Acne is one of the most common skin problems. It affects most teenagers to some degree and even many adults. Acne shows up as whiteheads, blackheads, pimples, and, in some people, deep painful bumps that look and feel like boils. Acne most commonly occurs on the face but can also appear on the back, chest, shoulders and neck. In most people, acne clears up after a few years. But at its worst, acne can be persistent and can cause permanent scarring of the skin.
Acne is not your fault. It is now understood that genetics play a role in acne. If your parents had acne as a teen, most likely you will, too. The good news is there are things you can do about it, including talking to your parents and seeing a dermatologist.
What Causes Of Acne?
Acne usually begins around puberty, when males and females experience fluctuating hormone levels. These hormones regulate the activity and size of the oil-producing (sebaceous) glands that reside inside the pores of the hair follicles within the skin. The elevation of these hormones causes the oil glands to expand, in turn, triggering an overproduction of oil.
The sebaceous glands make an oily substance called sebum. During the skin's natural cycle, sebum travels through the hair follicles to the surface of the skin. The lining of the follicle wall then sheds skin cells which stick together with the sebum. When the skin is over-producing and shedding skin cells at the same time, the follicle gets clogged, blocking the opening on the skin's surface. When the plug gets big enough to push to the skin's surface and is seen, it's officially a blackhead or whitehead. Additionally, the sebum and cell debris together contribute to the growth of bacteria that live inside your pores causing infection, pain, redness and swelling. These blemishes can be painful and may cause scarring.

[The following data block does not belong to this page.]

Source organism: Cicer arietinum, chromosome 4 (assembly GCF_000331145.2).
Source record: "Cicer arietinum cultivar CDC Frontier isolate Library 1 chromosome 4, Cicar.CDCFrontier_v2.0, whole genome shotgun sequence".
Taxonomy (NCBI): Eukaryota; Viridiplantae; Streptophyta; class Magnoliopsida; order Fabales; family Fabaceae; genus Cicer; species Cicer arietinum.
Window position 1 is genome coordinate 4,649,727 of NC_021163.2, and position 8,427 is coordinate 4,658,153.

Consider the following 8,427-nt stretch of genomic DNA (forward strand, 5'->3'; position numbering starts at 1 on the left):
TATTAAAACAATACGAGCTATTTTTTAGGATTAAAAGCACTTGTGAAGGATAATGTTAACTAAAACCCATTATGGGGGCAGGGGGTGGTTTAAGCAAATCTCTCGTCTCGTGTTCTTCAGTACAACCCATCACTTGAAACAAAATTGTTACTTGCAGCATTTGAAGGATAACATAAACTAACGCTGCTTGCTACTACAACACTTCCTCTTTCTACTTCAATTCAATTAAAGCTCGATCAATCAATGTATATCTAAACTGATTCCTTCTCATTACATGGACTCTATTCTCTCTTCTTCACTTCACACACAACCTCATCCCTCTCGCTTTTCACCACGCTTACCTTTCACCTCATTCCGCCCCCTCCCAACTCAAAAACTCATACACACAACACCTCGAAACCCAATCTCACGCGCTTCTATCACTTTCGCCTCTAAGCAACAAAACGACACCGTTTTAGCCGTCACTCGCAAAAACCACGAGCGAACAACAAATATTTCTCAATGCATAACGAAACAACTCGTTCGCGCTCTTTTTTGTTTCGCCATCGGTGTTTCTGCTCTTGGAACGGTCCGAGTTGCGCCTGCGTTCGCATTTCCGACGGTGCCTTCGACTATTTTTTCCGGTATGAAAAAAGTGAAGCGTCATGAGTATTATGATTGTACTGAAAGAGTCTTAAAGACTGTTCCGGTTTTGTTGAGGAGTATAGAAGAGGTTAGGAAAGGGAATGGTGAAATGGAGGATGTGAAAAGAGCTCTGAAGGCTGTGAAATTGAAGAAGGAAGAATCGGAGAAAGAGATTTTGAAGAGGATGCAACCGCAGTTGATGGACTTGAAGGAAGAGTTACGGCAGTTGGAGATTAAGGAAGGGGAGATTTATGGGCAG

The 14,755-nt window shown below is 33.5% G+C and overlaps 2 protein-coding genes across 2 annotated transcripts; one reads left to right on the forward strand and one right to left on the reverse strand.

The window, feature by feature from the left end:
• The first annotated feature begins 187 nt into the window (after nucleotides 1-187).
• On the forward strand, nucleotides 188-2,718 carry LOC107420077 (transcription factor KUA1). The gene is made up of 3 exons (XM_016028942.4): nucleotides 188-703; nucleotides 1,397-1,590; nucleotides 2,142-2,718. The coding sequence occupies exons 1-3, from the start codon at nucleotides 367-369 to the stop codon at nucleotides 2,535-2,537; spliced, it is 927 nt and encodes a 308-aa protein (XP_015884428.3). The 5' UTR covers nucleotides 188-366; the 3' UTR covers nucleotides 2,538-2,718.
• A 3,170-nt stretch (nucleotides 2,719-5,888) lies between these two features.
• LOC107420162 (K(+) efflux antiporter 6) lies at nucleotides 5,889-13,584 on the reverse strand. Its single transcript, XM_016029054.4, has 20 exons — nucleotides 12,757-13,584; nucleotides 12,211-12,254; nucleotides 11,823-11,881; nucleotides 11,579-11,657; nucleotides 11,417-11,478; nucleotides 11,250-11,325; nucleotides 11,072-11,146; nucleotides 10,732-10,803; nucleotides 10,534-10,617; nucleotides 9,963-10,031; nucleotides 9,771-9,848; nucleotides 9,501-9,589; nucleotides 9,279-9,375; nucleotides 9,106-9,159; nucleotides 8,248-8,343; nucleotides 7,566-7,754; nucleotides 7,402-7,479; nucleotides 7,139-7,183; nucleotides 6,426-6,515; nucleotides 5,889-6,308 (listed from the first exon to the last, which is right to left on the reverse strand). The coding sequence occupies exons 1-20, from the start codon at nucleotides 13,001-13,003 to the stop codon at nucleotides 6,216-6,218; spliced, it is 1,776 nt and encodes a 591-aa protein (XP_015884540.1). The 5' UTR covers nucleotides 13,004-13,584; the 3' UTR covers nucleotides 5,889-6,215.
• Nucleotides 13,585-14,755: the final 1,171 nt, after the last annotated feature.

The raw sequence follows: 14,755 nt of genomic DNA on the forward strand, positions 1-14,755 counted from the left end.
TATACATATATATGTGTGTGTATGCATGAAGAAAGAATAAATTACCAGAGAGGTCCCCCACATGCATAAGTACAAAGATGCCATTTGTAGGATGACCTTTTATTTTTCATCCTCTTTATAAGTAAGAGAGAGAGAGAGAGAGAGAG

Your own body will naturally attempt to clear the clogged pores by sending in certain specialized cells that invade the follicle to help clean it up. However, in the process, the wall of the follicle may weaken and rupture, emptying the contents of the follicle into the surrounding tissue. When this occurs, swelling or redness can develop around the affected follicle, resulting in the larger bumps or pimples characteristic of acne. These are known as papules (red bumps) and pustules (yellowheads) and can sometimes cause scarring.
From the time acne begins to form under the skin until its disappearance, the life cycle of a pimple can take 8 to 12 weeks to run its course. And it can take even longer for the darkened spots left by some blemishes to fade away completely.
Talk to your parents. While they may not fully understand how acne is eating at you inside, your parents do want to help you. But you need to level with them about how acne is making you feel at school, in your personal and social lives.
Cleanse your face morning and night with a mild, non-soap cleanser (like Cetaphil Gentle Skin Cleanser), but not too often. Cleansing will not prevent acne from occurring but is essential to washing away bacteria and maintaining the health of your skin. Be gentle, do not scrub your face or cleanse more than twice a day. Pores become clogged deep beneath the skin and persistent, rigorous cleansing cannot wash this away but rather can irritate your skin and cause more breakouts.